0

I am trying to set up an abbreviation for :pu as :p, so it is more consistent with :y and :d.

cnoreabbrev p pu

However this doesn;t work. It will just return cnoreabbrev p pu on the command message without doing anything. Why is that?

Edit

Taking this text as an example, where [] is the cursor

hel[]lo
world
foo

I run :2y to copy line 2, and I want to paste it after line 3 with :3p, instead of :3pu.

Didn't realize :p represent :print, is it possible for me to overwrite that, making :p to represent :pu?

3
  • 1
    What are the steps you are taking? Eg, run the command, then type :p ? Or something else? By default p is short for print, which prints the current line without a range. – D. Ben Knoble Apr 25 at 12:40
  • Didn't realize :p represents :print. How can I overwrite that? I have updated my question with an example. – John Winston Apr 25 at 14:58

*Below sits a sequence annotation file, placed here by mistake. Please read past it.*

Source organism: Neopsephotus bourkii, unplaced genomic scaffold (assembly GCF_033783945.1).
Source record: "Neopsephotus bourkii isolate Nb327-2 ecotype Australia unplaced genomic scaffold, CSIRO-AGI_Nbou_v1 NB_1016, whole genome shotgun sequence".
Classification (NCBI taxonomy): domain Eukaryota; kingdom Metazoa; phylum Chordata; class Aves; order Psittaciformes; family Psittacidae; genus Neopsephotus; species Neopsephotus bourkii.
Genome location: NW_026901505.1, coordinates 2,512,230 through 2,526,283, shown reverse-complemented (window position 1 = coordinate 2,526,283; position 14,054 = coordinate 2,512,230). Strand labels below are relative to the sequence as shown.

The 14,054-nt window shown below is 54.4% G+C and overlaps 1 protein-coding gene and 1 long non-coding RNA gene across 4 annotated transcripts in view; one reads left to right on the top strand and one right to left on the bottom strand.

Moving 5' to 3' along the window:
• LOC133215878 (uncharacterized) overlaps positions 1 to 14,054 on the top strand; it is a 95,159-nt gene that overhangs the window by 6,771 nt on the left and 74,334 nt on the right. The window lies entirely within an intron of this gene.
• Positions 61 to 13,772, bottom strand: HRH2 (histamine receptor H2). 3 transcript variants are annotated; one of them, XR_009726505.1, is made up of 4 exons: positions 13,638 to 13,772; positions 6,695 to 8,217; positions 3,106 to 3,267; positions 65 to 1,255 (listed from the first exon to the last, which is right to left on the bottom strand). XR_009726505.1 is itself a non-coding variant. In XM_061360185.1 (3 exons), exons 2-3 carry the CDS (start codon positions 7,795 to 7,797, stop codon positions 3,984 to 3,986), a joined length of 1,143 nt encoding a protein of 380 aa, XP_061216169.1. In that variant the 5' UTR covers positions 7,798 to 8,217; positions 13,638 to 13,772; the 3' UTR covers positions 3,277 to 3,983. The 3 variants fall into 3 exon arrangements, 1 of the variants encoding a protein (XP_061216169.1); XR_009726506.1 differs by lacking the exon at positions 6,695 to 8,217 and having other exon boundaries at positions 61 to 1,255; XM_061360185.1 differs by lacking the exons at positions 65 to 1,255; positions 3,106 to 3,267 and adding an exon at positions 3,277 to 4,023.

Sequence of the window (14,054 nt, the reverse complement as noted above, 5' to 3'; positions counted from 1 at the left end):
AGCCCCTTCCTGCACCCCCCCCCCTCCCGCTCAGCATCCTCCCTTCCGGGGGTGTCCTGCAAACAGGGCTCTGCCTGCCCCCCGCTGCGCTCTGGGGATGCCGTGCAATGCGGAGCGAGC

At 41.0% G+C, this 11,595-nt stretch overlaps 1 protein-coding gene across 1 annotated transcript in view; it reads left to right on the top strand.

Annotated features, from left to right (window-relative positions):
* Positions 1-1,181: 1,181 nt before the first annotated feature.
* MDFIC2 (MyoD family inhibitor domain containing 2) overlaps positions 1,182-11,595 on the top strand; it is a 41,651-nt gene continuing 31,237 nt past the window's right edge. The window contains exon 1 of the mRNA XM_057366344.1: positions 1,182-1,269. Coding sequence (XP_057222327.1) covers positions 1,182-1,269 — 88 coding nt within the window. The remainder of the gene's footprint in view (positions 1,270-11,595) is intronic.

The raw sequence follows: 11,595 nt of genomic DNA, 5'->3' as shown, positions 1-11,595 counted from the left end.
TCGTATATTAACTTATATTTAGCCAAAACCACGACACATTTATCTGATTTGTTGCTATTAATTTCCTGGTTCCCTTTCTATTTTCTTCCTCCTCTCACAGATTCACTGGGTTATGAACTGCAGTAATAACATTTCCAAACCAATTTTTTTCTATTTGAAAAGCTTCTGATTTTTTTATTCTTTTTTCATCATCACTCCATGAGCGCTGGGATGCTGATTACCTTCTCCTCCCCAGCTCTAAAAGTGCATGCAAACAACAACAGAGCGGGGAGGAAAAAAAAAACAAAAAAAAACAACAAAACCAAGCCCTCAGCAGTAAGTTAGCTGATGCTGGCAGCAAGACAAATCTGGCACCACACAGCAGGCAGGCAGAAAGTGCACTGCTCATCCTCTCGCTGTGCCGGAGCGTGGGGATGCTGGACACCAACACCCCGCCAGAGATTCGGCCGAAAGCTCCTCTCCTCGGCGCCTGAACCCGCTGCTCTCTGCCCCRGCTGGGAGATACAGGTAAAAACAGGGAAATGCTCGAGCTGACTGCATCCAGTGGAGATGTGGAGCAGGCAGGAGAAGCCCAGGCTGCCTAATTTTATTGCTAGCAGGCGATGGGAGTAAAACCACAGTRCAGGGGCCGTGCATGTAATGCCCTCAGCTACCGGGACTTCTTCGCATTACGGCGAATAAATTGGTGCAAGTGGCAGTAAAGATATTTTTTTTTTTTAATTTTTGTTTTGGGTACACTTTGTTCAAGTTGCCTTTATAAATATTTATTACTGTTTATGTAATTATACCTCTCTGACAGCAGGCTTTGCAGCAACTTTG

• 1
    The abbreviation actually works as expected... But it only recognizes p as a word by itself. So :3 p will trigger it (as :3 pu) while :3p will not. Also note that the abbreviation triggers elsewhere in the command line (and search prompt, etc.) so it has many adverse side effects! – filbranden Apr 25 at 21:17
2

In general you can't rename built-in commands (the ones started with lowercase letters).

So no, you can't make :p represent :pu.

But you can use :copy (that has builtin synonym :t) and/or :move commands.

In you case it is simple:

:t3
3
  • This is very useful. Looking at :help :copy right now, it seems that this command is not binded to any key by default? – John Winston Apr 25 at 15:44
  • @JohnWinston It's not much different from Y/:yank followed by 3jp or :+3put; it's just ex versus normal and is linewise. :copy does have advantages! e.g., no cursor movement, arbitrary ranges, etc. Just different styles of doing things. – D. Ben Knoble Apr 25 at 15:51
  • Or is this key possible to be binded? Unlike other command, this key requires a range and an address. – John Winston Apr 25 at 15:52

Your Answer

By clicking “Post Your Answer”, you agree to our terms of service, privacy policy and cookie policy

Not the answer you're looking for? Browse other questions tagged or ask your own question.